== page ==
Mallet bemoans Castrogiovanni persecution

Italy coach Nick Mallett has called on referees to stop singling out Leicester Tigers prop Martin ‘Castro’ Castrogiovanni for unfair treatment, ahead of Saturday’s Six Nations encounter at Rome’s Stadio Flaminio against Scotland.

Castro was sin-binned against England last week and Mallet believes international referees have been influenced by the Argentina-born player’s bad press.

He was part of the Italy scrum that dominated New Zealand in a test back in November but the All Blacks complained bitterly afterwards about what the Italy front row had been allowed to get away with.

“After the game against the All Blacks many people were talking about our scrum,” said South African Mallett.

“And I think all referees are focussing on Castro but for me Castro is the best tight-head prop in the world.

“I don’t think the fouls he’s called on are always justified. He can make mistakes but I think 75-80 percent of the time it’s not Castro’s fault.

“With Leicester last year he won three man-of-the-match awards in four games in Europe but then when he comes to play for Italy he’s penalised.”

Scotland have said they will target the scrum as an area where they can try to gain a psychological advantage over Italy by dominating in their area of traditional strength.

But it is the Scots’ improved running game that is of more concern to Mallet, who denied this game would be their bests chance of a victory in this competition.

“As I’ve always said, we’re playing against better teams than us so every game is one to win, even when we played against New Zealand we wanted to win,” he said.

“It’s true that Scotland are nearer to us in the world rankings (10th to Italy’s 11th) but they should have beaten Wales.

“It was incredible they lost (31-24) when they had a lead of 24-14 with five minutes to play, for me it was more a case of Scotland losing it than Wales winning.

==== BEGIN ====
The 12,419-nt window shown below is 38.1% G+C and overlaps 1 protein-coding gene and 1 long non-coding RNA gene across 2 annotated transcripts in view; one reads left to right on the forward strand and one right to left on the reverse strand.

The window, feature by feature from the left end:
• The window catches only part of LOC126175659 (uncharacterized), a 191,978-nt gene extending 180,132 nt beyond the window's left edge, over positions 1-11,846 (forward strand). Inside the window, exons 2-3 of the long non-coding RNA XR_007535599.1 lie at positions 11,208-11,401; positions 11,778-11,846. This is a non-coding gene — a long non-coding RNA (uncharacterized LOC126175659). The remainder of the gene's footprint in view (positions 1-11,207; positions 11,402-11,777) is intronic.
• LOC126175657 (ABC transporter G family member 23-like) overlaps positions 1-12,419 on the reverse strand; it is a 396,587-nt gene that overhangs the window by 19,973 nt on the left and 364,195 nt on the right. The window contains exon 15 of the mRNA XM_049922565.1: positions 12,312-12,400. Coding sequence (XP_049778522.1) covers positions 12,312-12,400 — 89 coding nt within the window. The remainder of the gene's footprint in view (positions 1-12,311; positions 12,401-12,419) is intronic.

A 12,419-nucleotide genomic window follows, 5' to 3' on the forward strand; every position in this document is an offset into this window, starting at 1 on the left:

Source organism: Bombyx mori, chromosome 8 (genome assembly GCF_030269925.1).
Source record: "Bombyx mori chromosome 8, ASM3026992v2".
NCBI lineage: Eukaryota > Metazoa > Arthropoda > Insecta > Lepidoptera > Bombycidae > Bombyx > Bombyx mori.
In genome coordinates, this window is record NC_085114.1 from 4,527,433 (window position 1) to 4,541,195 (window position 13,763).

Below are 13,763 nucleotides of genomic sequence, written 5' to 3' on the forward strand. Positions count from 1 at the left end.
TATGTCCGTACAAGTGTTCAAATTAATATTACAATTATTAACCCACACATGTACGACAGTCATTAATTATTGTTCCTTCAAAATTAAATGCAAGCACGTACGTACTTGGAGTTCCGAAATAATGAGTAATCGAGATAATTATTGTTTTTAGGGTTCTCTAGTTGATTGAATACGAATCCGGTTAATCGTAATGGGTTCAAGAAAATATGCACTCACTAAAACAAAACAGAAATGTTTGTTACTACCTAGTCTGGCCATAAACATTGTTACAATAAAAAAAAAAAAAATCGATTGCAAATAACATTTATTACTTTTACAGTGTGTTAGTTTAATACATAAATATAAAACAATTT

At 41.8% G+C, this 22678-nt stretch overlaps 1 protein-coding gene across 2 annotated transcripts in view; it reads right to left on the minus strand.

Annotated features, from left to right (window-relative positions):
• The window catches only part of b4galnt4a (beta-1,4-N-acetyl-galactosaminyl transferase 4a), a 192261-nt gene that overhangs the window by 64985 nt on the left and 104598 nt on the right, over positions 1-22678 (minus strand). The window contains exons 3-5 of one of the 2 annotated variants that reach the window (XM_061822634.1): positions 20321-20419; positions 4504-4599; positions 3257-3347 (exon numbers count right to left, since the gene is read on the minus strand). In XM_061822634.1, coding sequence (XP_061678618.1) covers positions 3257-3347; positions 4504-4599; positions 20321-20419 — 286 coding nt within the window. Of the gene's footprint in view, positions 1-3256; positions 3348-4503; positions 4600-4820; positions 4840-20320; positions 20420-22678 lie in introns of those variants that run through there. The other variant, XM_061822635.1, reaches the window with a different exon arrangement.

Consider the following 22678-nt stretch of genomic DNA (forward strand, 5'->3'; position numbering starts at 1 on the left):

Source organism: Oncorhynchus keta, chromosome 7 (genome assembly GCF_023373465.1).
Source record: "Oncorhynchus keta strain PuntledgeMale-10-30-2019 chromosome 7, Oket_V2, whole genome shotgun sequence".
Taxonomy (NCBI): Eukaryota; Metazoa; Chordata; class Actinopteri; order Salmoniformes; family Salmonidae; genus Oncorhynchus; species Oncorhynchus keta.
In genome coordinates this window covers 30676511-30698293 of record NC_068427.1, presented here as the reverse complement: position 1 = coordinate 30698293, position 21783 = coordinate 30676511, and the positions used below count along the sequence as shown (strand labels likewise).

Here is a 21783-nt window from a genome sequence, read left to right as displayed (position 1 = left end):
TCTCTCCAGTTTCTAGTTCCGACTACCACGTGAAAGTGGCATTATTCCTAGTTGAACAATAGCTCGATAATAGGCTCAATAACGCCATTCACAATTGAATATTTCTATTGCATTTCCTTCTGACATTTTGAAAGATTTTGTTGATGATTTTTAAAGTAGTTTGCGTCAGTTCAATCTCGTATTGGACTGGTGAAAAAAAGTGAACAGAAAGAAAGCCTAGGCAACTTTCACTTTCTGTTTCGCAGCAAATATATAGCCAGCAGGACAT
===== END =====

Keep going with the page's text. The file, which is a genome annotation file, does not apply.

“And when you consider that the two Scottish teams are at the top of the Celtic League and have had some good results in the European Cup over the last few years, I think that, even if they don’t have many players, the organisation of rugby in Scotland has improved a lot over the last five years.

“And last year they beat Australia, (in this Six Nations) they had good game against France at home and were really impressive away to Wales.

“It will be a different game than the one against England because Italians like to play against England because they’re well organised, they don’t play so fast or with as much frenzy.

“They’re very organised and we like this type of team but when we play against teams that counter attack a lot and play a more open game, it’s a bit more difficult so we hope tomorrow we’ll be ready for a game such as this.

“Scotland won’t change they’re style because this is (coach) Andy Robinson’s game and he said that the Scots are better when there’s disorder and confusion.

“They’re fast and good one on one and want to put players in this situation where they can beat their opponents one on one.” Two years ago in Rome Italy beat Scotland 23-20 in their last Six Nations match thanks to a last-minute Andrea Marcato drop goal.

But that was the last time that Italy won a game in this competition.

One of these two sides have finished with the wooden spoon in the Six Nations every year since 2003, with Italy earning that unwanted honour four times to Scotland’s two.

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